The ideological purge of the Republican party is reaching new heights.
In case you're late to the party in the New York district 23 special House election, a recap:
Dede Scozzafava, a pro-choice, pro-gay marriage Republican was tapped by local leaders to represent the GOP in a special election to fill the seat of Rep. John McHugh, a Republican who was tapped to become president Obama's Army secretary. NY-23 is a moderate, but safely Republican district: In the last election, Obama edged McCain 54/47, but McHugh trounced his Democratic challenger 65/35.
But Scozzafava's moderation was seen as an intolerable taint by the party's ideological enforcers. And so it is that the grossly uncharismatic Douglas Hoffman, a nasally voiced certified public accountant from Lake Placid, has become the poster boy for the Tea Party wing of the GOP. Challenging Scozzafava from the anti-tax, anti-gay right as the nominee of the New York Conservative Party, Hoffman quickly picked up endorsements from Sarah Palin, Dick Armey, likely 2012 contenders Tim Pawlenty
and Mike Huckabee and a host of other top GOP luminaries including Fred Thompson, who cut this ad for Hoffman. [Listen to the end to hear Hoffman's unbearably dweeby, "I approve this ad" line.]
Over the weekend, the hardliners got their scalp. Running a distant third, Scozzafava withdrew from the race... and threw her support to Democrat Bill Owens, turning a gimme seat for the GOP into what now looks like a tossup, much to the delight of the DCCC.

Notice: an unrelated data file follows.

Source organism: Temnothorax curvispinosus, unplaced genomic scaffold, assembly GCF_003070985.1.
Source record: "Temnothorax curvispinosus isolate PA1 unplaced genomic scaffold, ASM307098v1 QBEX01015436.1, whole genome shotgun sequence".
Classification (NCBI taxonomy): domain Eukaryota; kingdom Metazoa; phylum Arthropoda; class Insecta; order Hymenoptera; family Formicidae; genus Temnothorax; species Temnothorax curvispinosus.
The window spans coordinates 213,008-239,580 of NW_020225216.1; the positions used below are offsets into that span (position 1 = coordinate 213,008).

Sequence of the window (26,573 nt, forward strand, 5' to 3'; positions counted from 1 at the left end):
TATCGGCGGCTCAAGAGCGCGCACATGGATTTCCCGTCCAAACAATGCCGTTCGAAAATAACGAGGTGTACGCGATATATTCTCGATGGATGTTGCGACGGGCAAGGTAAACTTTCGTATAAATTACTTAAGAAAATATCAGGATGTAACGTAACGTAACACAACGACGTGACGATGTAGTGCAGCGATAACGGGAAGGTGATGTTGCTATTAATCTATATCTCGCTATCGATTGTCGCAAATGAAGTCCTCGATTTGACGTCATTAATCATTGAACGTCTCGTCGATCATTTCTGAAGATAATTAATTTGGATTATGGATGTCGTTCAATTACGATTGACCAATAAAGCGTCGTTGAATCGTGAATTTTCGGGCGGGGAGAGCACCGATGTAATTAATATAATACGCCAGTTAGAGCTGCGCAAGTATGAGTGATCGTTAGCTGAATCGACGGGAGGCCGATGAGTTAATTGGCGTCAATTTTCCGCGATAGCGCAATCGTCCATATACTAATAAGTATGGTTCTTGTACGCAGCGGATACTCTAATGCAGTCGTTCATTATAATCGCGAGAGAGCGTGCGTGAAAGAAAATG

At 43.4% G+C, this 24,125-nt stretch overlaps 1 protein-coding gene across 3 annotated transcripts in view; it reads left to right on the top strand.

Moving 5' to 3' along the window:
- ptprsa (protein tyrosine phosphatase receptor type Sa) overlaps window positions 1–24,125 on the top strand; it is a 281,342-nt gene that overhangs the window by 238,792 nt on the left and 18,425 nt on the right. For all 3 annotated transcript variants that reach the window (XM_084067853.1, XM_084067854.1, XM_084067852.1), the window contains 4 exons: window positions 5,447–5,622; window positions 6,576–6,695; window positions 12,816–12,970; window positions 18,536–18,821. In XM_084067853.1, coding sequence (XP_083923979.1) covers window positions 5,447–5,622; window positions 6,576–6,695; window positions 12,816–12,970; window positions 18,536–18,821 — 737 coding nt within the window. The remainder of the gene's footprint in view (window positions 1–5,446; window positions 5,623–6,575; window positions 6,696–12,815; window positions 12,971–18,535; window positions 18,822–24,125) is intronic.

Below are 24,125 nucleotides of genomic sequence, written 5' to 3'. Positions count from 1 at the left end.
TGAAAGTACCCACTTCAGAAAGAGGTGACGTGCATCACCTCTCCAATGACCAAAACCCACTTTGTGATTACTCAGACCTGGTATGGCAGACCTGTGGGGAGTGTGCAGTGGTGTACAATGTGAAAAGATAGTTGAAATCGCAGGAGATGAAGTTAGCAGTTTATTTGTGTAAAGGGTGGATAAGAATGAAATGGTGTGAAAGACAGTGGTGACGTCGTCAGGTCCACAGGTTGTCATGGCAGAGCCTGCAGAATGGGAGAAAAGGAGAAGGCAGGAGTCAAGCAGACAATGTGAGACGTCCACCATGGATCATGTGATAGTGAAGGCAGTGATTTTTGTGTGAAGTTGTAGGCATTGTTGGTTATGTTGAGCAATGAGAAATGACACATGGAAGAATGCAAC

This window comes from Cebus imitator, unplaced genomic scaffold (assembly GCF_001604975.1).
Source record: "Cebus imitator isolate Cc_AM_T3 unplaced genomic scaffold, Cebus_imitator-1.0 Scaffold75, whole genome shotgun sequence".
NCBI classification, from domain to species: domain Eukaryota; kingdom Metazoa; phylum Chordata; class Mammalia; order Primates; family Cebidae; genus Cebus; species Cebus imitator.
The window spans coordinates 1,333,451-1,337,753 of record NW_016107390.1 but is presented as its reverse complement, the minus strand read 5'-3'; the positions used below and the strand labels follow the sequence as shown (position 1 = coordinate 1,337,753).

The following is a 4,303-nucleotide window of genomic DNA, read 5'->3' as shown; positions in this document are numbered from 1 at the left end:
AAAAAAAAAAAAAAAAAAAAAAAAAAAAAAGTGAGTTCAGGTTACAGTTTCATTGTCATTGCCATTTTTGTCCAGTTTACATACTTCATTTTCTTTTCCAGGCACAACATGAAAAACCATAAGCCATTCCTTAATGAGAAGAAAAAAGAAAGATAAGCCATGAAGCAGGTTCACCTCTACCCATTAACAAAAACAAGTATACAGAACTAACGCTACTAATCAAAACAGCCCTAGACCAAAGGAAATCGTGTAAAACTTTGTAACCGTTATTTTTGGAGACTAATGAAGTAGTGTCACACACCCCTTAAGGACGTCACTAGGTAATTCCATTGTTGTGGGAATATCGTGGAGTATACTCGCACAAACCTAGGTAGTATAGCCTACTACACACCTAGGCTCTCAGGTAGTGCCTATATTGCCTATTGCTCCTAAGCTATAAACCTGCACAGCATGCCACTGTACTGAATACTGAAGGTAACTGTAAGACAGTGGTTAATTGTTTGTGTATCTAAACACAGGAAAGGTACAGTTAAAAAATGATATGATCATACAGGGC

NY-23 has become ground zero for the "GOP Jihad" I first reported about for Rolling Stone in May, in a piece now available in full for the first time online.
Some of the players have changed. Forward-looking Utah governor John Huntsman is now riding out the ideological purge in China as the American ambassador in Beijing. After "hiking the Appalachian trail," hardline fiscal conservative Mark Sanford has seen his shooting star fizzle. But the same dynamics that drove Arlen Specter into the open arms of the Democratic party are now at play in upstate New York.
A few leading Republicans are now speaking out against the folly of the purge. Newt Gingrich, among the most vocal cheerleaders of Specter's departure, has changed his tune. Gingrich threw his ample girth behind the moderate Scozzafava, reasoning "you can't have a purely right-wing majority."
But majority building is not the point here. As @JonHenke, a top, tech-savvy GOP operative, tweeted last night: "Our job is to disrupt the establishment GOP. If we beat Democrats too, great. But the first priority is to fix the GOP."
Here's Rolling Stone's full story from May: The GOP Jihad